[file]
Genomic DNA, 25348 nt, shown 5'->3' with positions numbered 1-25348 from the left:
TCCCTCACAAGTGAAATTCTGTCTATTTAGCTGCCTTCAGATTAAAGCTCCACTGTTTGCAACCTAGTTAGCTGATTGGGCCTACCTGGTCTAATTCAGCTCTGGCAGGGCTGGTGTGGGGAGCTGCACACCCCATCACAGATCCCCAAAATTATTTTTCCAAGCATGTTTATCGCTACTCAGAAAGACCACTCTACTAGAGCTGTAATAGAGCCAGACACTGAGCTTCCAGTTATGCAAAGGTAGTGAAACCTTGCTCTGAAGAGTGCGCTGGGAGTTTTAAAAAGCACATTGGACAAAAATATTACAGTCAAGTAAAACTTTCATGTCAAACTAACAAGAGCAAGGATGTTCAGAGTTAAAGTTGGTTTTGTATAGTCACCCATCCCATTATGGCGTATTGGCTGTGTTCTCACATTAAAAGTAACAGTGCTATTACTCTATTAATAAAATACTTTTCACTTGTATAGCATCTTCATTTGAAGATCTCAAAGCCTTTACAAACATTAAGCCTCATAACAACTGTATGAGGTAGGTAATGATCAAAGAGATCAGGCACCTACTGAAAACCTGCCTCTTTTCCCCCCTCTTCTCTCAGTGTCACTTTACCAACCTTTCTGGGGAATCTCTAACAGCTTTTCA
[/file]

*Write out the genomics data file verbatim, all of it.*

Genomic DNA, 25348 nt, shown 5'->3' with positions numbered 1-25348 from the left:
TCCCTCACAAGTGAAATTCTGTCTATTTAGCTGCCTTCAGATTAAAGCTCCACTGTTTGCAACCTAGTTAGCTGATTGGGCCTACCTGGTCTAATTCAGCTCTGGCAGGGCTGGTGTGGGGAGCTGCACACCCCATCACAGATCCCCAAAATTATTTTTCCAAGCATGTTTATCGCTACTCAGAAAGACCACTCTACTAGAGCTGTAATAGAGCCAGACACTGAGCTTCCAGTTATGCAAAGGTAGTGAAACCTTGCTCTGAAGAGTGCGCTGGGAGTTTTAAAAAGCACATTGGACAAAAATATTACAGTCAAGTAAAACTTTCATGTCAAACTAACAAGAGCAAGGATGTTCAGAGTTAAAGTTGGTTTTGTATAGTCACCCATCCCATTATGGCGTATTGGCTGTGTTCTCACATTAAAAGTAACAGTGCTATTACTCTATTAATAAAATACTTTTCACTTGTATAGCATCTTCATTTGAAGATCTCAAAGCCTTTACAAACATTAAGCCTCATAACAACTGTATGAGGTAGGTAATGATCAAAGAGATCAGGCACCTACTGAAAACCTGCCTCTTTTCCCCCCTCTTCTCTCAGTGTCACTTTACCAACCTTTCTGGGGAATCTCTAACAGCTTTTCA